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To Market To Market

Posted by on Mar 27, 2016 in News | 0 comments

To Market To Market

Markets in Provence are much more than a shopping experience. Part social, cultural, artisanal and agricultural – they are a microcosm of Provençal society. They reflect the change of the seasons and the mood of each town and village and are a unique way to discover, explore and understand the Provençal way of life. During our Provence weeks, we take the time to savour the distinct personalities of each town through its markets: the sophistication of Aix-en-Provence and its beautiful Thursday flower market, the beauty of Isle-sur-la-Sorgue where the Sunday market weaves its way through winding streets and over tiny bridges next to huge moss-covered waterwheels, the quirkiness of Cadenet, centre for the production of wicker baskets in the 18th Century, the ‘luxe’ of Gordes’ small hilltop upscale market and the unique atmosphere of Carpentras where the market has been held each Friday since 1155! Of course, we don’t get to see each and every market during our tours, but we always enjoy a few judiciously chosen ones each time we visit that enchanted land. Join us next year and you too will admire the most wonderful displays of beautiful seasonal produce, honey, herbs, spices, wine, pottery, and those lovely distinctive Provençal textiles fashioned every which way....

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To Market to Market…

Posted by on Mar 25, 2016 in News | 0 comments

To Market to Market…

Markets in Provence are much more than a shopping experience. Part social, cultural, artisanal and agricultural – they are a microcosm of Provençal society. They reflect the change of the seasons and the mood of each town and village and are a unique way to discover, explore and understand the Provençal way of life. During our Provence weeks, we take the time to savour the distinct personalities of each town through its markets: the sophistication of Aix-en-Provence and its beautiful Thursday flower market, the beauty of Isle-sur-la-Sorgue where the Sunday market weaves its way through winding streets and over tiny bridges next to huge moss-covered waterwheels, the quirkiness of Cadenet, centre for the production of wicker baskets in the 18th Century, the ‘luxe’ of Gordes’ small hilltop upscale market and the unique atmosphere of Carpentras where the market has been held each Friday since 1155! Of course, we don’t get to see each and every market during our tours, but we always enjoy a few judiciously chosen ones each time we visit that enchanted land. Join us next year and you too will admire the most wonderful displays of beautiful seasonal produce, honey, herbs, spices, wine, pottery, and those lovely distinctive Provençal textiles fashioned every which way....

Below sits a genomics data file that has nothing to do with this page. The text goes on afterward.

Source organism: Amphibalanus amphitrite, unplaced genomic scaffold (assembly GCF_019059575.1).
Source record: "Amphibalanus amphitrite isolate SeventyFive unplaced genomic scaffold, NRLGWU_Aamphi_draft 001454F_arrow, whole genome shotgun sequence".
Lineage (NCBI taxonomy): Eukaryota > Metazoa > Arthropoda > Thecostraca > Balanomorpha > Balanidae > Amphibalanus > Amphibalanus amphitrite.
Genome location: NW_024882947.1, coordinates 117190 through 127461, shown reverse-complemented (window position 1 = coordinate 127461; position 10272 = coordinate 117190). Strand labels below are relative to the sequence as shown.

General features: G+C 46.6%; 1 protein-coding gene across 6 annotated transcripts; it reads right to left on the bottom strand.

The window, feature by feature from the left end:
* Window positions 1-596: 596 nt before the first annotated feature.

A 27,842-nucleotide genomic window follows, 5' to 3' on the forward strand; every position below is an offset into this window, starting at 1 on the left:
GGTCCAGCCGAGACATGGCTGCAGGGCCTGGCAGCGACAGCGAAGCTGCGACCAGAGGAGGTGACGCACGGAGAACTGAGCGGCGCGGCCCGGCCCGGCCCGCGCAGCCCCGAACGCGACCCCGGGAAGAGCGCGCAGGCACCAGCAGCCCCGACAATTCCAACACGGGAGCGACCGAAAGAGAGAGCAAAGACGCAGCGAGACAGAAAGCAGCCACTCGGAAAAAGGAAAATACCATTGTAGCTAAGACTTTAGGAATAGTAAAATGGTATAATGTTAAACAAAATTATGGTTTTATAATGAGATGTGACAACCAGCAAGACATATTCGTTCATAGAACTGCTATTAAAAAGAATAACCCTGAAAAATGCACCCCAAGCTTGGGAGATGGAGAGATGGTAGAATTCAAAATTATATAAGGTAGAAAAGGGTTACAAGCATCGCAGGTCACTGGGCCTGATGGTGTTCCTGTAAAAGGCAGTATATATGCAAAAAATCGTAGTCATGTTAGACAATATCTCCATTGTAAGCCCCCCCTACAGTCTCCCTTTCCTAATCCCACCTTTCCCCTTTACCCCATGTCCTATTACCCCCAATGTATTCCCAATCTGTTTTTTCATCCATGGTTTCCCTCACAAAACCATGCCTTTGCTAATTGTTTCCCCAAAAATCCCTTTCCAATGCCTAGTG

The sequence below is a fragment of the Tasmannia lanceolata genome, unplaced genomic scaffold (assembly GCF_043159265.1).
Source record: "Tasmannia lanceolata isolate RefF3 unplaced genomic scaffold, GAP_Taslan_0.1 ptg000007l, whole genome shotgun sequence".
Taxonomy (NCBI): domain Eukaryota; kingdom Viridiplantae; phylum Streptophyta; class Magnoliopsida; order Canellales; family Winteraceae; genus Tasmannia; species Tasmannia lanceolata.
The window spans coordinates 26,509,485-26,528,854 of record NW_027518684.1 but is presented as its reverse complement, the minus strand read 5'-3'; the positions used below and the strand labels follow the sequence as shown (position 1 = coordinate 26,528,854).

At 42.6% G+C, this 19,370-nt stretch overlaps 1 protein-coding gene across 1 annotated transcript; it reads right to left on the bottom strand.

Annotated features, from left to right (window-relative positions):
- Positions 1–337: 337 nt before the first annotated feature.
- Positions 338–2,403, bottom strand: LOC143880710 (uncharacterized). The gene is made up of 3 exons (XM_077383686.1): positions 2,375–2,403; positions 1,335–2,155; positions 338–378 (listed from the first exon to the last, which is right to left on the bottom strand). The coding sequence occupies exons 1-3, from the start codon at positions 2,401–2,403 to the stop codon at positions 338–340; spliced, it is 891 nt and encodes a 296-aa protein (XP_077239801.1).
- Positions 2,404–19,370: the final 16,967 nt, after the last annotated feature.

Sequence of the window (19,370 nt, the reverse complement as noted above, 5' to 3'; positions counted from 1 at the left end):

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Follow the Flock

Posted by on Jun 1, 2015 in News | 0 comments

Follow the Flock

Little Bo Peep has lost her sheep…. Not really. First of all, the sheep are definitely not lost – we know where to find them: In the Alps, the Pyrenees, the South West, and of course Provence. Each year, around the end of May and beginning of June, transhumance takes place.  Transhumance is a Latin term where ‘trans’ means across and ‘humus’ means ground. The herders and their flocks travel to higher pastures in the spring. France loves celebrations and festivals, and a few thousand sheep crossing towns and villages is surely cause for a grand Fête, n’est-ce pas? In some areas, as in Saint-Rémy de Provence, the feast is purely ceremonial. Two thousand sheep parade through the town – they go around twice so everyone can have a good look. There are marching bands, pretty ladies in traditional dress, herding demonstrations, and, of course, a giant banquet. The sheep are then transported by trucks up into the mountains – more efficient and less messy – all these closed roads clogged with thousands of sheep were disruptive. Not all regions agree on this approach though – in the South West (which may need to promote tourism a tad more than in Provence), they have returned to the traditional ten day walk through towns, villages, highways and byways. A return to tradition? Rather, a boost to tourism. Tourist offices and regional councils felt that shepherds who guide their flocks the old fashioned way with the help of their excellent herding dogs attract tourists much more than a convoy of transport trucks. They even offer packages where you accompany the herds for a few kilometres with possible meal and accommodation add-ons! Either way, these festivals are unique and a fun way to see yet another aspect of our favourite part of the...

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A Provençal Valentine

Posted by on Feb 8, 2015 in News | 0 comments

A Provençal Valentine

As befits Provence where everything is always a little over the top, the lovely town of Aix-en-Provence has managed to upgrade Valentine’s Day by tweaking it a bit and making it last a month! The Aix Tourist Office is announcing an impressive range of promotional options and activities ranging from discounted five star accommodations to a special deal at a local bowling alley! From the moment you arrive, you can benefit from a special taxi rate as you make your way to your choice of luxury hotels, charming inns and quaint bed & breakfasts, all offering a special Valentine rates. Enjoy special promotions at fine restaurants, on special tours, in interesting museums and at theatrical events. You can shop til you drop for up to 20% off! And the aforementioned Bowling du Bras d’Or is offering free shoe rentals… Granted, it is 3C in Aix today, but the sun is shining, the temperature will be in the teens all week and you will undoubtedly find a table at the normally crowded Les Deux Garçons café at this time of...

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Blog – Lavender Fields Forever

Posted by on Jun 5, 2014 in News | 0 comments

Blog – Lavender Fields Forever